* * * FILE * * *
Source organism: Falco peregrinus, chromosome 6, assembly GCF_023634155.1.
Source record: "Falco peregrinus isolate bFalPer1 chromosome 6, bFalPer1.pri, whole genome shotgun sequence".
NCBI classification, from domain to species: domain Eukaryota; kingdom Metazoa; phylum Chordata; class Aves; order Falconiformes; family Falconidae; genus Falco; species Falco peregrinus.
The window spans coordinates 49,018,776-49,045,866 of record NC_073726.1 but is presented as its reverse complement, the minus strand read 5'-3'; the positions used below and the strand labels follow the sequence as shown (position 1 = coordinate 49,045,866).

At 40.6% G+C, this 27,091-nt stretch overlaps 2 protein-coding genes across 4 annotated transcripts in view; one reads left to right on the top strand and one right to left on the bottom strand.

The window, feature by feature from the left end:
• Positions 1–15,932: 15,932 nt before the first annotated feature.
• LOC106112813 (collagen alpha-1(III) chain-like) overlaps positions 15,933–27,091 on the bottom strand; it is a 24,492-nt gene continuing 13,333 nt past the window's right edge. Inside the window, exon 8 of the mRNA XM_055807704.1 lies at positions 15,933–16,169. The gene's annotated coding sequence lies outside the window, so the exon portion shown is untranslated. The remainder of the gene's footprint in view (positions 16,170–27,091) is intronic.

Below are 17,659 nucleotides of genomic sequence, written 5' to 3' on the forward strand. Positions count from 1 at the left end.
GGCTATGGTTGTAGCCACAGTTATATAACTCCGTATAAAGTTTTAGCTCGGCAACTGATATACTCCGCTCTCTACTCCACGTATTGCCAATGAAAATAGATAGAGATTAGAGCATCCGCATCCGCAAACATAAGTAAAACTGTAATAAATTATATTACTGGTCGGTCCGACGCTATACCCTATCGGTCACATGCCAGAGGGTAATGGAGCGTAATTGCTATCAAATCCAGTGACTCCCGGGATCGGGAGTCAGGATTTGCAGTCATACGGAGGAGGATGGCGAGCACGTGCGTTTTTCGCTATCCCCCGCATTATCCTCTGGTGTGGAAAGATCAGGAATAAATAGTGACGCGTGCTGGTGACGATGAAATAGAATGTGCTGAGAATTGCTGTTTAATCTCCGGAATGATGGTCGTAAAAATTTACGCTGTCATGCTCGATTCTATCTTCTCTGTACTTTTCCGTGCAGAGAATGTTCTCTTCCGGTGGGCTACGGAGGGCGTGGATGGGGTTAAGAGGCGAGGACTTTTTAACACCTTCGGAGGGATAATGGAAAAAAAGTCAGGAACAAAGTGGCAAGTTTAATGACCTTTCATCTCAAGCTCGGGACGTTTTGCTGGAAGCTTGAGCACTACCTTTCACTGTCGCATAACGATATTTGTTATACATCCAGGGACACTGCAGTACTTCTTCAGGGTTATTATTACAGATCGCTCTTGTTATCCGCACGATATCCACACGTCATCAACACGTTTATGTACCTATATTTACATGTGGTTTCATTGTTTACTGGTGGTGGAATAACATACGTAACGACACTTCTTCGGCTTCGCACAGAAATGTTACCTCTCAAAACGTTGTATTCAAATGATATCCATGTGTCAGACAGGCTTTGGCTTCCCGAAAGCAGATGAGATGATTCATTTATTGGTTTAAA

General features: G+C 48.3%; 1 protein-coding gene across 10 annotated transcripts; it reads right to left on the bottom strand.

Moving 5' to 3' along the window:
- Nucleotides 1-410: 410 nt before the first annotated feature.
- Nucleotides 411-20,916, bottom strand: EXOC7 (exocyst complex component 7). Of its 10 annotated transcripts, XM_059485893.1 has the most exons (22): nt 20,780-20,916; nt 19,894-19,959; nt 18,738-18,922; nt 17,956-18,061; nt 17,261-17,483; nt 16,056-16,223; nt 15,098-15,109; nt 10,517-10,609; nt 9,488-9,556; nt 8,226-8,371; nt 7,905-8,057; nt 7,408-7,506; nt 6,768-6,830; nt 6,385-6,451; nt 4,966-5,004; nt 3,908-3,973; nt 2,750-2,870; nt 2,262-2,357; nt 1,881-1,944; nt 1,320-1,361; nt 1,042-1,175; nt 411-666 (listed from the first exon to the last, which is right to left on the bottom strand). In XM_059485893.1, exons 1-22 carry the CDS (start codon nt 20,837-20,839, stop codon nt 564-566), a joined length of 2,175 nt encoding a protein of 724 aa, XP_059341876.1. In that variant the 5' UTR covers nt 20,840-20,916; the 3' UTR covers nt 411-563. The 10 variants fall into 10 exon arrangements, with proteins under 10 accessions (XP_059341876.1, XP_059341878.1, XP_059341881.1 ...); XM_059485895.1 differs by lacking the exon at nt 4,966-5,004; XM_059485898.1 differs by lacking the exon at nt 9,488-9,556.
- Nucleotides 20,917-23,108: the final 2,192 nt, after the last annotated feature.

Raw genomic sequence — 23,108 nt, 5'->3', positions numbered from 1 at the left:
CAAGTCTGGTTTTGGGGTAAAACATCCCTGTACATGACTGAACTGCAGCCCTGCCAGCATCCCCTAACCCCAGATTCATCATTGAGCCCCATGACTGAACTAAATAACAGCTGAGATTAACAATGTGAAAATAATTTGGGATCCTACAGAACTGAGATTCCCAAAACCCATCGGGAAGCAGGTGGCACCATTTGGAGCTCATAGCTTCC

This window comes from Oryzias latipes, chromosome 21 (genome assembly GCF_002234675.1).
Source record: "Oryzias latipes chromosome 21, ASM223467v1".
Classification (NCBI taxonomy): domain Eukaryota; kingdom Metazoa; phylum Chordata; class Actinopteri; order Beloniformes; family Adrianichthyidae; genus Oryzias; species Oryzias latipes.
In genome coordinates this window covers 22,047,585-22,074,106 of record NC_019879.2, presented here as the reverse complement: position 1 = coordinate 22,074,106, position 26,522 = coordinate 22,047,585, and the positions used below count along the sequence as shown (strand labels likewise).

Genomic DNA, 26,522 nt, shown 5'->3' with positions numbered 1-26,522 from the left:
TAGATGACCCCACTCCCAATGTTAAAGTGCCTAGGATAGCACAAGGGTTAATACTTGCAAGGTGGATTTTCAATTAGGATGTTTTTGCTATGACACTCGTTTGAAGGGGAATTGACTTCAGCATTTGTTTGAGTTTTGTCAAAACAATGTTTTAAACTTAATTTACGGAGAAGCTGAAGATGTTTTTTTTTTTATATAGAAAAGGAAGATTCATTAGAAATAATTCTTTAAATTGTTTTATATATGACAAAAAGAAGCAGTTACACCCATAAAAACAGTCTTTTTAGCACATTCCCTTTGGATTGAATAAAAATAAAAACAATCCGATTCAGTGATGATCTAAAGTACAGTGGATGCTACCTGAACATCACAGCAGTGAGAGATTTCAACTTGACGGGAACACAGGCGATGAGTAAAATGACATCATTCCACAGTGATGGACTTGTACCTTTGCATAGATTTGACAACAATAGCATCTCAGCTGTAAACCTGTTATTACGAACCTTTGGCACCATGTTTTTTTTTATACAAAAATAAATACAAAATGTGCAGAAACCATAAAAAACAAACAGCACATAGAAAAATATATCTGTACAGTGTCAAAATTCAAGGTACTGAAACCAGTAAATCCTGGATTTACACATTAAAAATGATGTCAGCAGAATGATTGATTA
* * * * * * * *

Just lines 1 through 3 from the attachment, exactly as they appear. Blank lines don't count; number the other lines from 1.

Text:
Source organism: Falco peregrinus, chromosome 6, assembly GCF_023634155.1.
Source record: "Falco peregrinus isolate bFalPer1 chromosome 6, bFalPer1.pri, whole genome shotgun sequence".
NCBI classification, from domain to species: domain Eukaryota; kingdom Metazoa; phylum Chordata; class Aves; order Falconiformes; family Falconidae; genus Falco; species Falco peregrinus.